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I RECEIVED the enclosed letters from the President, with a request, that after perusal I would forward them to you, for perusal by yourself also, and to be returned then to him. You have doubtless seen Timothy Pickering's Fourth of July observations on the Declaration of Independence. If his principles and prejudices, personal and political, gave us no reason to doubt whether he had truly quoted the information he alleges to have received from Mr. Adams, I should then say, that in some of the particulars, Mr. Adams' memory has led him into unquestionable error. At the age of eighty-eight, and forty-seven years after the transactions of Independence, this is not wonderful. Nor should I, at the age of eighty, on the small advantage of that difference only, venture to oppose my memory to his, were it not supported by written notes, taken by himself at the moment and on the spot.

He says, "the committee of five, to wit, Dr. Franklin, Sherman, Livingston, and ourselves, met, discussed the subject, and then appointed him and myself to make the draught; that we, as a sub-committee, met, and after the urgencies of each on the other, I consented to undertake the task; that the draught being made, we, the sub-committee, met, and conned the paper over, and he does not remember that he made or suggested a single alteration." Now these details are quite incorrect. The committee of five met; no such thing as a sub-committee was proposed, but they unanimously pressed on myself alone to undertake the draught. I consented; I drew it; but before I reported it to the committee, I communicated it separately to Dr. Franklin and Mr. Adams, requesting their corrections, because they were the two members of whose judgments and amendments I wished most to have the benefit, before presenting it to the committee; and you have seen the original paper now in my hands, with the corrections of Dr. Franklin and Mr. Adams interlined in their own handwritings. Their alterations were two or three only, and merely verbal. I then wrote a fair copy, reported it to the committee, and from them, unaltered, to Congress.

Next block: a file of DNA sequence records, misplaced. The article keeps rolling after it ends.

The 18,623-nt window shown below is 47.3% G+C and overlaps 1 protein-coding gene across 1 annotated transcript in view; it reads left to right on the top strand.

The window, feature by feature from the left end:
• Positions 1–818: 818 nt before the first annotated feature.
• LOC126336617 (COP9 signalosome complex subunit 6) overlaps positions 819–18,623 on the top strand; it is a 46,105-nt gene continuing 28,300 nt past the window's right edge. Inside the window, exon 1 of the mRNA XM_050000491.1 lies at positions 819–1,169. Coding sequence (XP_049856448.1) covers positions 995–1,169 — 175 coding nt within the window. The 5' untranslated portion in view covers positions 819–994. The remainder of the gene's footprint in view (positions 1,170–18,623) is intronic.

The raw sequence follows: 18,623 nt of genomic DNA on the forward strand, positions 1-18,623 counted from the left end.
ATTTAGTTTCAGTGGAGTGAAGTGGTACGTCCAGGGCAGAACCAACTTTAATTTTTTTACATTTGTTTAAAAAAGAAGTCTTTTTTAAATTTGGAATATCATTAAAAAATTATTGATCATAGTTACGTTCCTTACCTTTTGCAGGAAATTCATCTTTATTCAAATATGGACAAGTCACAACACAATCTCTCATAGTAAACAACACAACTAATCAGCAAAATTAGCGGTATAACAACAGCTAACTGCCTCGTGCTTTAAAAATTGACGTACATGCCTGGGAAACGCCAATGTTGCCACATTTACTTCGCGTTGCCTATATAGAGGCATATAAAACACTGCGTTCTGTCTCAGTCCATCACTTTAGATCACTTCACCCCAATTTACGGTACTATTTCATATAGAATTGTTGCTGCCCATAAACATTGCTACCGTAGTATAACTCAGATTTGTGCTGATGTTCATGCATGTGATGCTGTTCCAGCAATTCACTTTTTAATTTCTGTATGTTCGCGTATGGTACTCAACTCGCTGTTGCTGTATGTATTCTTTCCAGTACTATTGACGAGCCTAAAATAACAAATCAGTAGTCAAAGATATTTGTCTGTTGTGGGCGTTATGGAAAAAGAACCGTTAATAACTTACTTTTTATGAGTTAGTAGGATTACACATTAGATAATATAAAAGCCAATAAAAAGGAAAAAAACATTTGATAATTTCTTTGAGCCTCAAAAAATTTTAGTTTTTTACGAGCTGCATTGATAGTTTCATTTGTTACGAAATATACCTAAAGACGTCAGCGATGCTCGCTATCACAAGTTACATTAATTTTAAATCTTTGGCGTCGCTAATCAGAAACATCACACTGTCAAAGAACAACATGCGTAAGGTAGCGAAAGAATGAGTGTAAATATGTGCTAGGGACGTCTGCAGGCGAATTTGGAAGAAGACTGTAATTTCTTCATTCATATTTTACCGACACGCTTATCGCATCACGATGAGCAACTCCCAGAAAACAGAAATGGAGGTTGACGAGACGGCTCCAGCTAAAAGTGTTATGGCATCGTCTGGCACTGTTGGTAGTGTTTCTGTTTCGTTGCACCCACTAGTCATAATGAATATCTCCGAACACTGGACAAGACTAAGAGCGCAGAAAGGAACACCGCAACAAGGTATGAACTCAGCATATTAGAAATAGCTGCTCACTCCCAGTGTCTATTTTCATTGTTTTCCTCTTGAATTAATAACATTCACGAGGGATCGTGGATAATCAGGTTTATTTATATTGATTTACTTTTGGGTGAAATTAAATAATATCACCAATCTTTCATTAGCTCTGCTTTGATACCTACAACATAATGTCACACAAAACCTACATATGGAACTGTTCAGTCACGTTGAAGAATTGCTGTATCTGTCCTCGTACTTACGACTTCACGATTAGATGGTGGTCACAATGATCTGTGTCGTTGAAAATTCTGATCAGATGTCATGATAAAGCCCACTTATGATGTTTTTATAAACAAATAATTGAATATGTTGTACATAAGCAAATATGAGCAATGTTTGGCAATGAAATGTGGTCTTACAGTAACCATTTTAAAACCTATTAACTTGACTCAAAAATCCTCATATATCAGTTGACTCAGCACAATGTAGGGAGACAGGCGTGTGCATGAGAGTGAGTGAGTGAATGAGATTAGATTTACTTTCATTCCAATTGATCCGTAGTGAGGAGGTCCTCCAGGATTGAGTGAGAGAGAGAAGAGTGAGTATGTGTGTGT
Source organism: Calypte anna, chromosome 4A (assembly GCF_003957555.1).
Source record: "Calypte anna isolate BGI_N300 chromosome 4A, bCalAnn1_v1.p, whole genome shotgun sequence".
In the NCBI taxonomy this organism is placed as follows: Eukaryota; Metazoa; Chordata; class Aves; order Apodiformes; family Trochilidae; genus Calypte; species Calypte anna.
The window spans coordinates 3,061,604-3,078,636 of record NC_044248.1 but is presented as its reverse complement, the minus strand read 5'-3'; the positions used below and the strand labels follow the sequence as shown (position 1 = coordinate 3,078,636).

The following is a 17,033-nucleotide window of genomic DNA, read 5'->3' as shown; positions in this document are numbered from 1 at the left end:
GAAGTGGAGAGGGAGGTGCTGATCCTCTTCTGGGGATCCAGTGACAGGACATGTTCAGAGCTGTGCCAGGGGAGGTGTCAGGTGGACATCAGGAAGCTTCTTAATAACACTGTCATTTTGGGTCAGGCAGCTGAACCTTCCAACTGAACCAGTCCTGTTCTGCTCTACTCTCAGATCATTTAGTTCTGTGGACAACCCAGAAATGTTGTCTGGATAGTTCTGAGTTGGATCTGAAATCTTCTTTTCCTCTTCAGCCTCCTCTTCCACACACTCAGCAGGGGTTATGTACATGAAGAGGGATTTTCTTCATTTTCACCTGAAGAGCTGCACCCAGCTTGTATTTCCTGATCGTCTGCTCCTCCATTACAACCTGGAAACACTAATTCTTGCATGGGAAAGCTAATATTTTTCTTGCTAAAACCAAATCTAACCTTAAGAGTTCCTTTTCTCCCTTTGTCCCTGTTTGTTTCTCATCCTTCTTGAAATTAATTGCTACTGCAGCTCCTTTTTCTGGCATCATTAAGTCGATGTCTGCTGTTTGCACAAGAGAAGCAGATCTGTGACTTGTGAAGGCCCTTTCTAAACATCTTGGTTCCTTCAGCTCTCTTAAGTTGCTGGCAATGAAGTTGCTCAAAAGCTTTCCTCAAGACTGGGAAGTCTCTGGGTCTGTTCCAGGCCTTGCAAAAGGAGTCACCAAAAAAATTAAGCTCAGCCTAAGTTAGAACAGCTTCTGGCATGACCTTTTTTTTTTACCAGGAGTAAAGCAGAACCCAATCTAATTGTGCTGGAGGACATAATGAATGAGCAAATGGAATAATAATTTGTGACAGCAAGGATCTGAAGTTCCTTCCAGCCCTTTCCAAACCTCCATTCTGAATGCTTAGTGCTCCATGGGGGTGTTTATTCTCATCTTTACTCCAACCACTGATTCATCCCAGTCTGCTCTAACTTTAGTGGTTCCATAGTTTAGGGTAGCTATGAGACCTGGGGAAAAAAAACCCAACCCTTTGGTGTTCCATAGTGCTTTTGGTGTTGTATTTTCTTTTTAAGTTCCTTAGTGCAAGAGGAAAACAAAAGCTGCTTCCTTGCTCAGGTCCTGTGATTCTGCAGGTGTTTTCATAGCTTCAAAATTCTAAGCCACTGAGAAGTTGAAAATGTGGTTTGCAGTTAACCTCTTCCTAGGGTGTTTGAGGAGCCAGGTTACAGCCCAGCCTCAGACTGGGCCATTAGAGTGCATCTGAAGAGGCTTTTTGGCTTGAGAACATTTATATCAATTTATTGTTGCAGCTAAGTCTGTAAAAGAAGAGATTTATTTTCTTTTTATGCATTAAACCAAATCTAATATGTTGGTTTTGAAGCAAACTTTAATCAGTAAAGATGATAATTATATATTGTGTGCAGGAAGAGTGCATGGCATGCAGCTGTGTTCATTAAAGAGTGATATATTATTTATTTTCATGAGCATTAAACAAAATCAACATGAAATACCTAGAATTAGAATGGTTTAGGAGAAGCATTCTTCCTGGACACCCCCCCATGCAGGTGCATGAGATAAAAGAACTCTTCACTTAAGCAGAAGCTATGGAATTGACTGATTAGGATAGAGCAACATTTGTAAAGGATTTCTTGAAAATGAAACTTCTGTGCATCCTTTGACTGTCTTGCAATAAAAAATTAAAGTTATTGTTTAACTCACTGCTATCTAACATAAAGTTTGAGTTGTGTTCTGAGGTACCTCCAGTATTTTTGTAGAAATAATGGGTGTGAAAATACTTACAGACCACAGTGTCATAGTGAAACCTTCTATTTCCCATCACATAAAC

This personal communication and consultation with Mr. Adams, he has misremembered into the actings of a sub-committee. Pickering's observations, and Mr. Adams' in addition, "that it contained no new ideas, that it is a common-place compilation, its sentiments hackneyed in Congress for two years before, and its essence contained in Otis' pamphlet," may all be true. Of that I am not to be the judge. Richard Henry Lee charged it as copied from Locke's treatise on government. Otis' pamphlet I never saw, and whether I had gathered my ideas from reading or reflection I do not know. I know only that I turned to neither book nor pamphlet while writing it. I did not consider it as any part of my charge to invent new ideas altogether, and to offer no sentiment which had ever been expressed before. Had Mr. Adams been so restrained, Congress would have lost the benefit of his bold and impressive advocations of the rights of Independence. For no man's confident and fervid addresses, more than Mr. Adams', encouraged and supported us through the difficulties surrounding us, which, like the ceaseless action of gravity, weighed on us by night and by day. Yet, on the same ground, we may ask what of these elevated thoughts was new; or can be affirmed never before to have entered the conceptions of man? Whether, also, the sentiments of Independence, and the reasons for declaring it, which make so great a portion of the instrument, had been hackneyed in Congress for two years before the 4th of July, '76, or this dictum also of Mr. Adams be another slip of memory, let history say.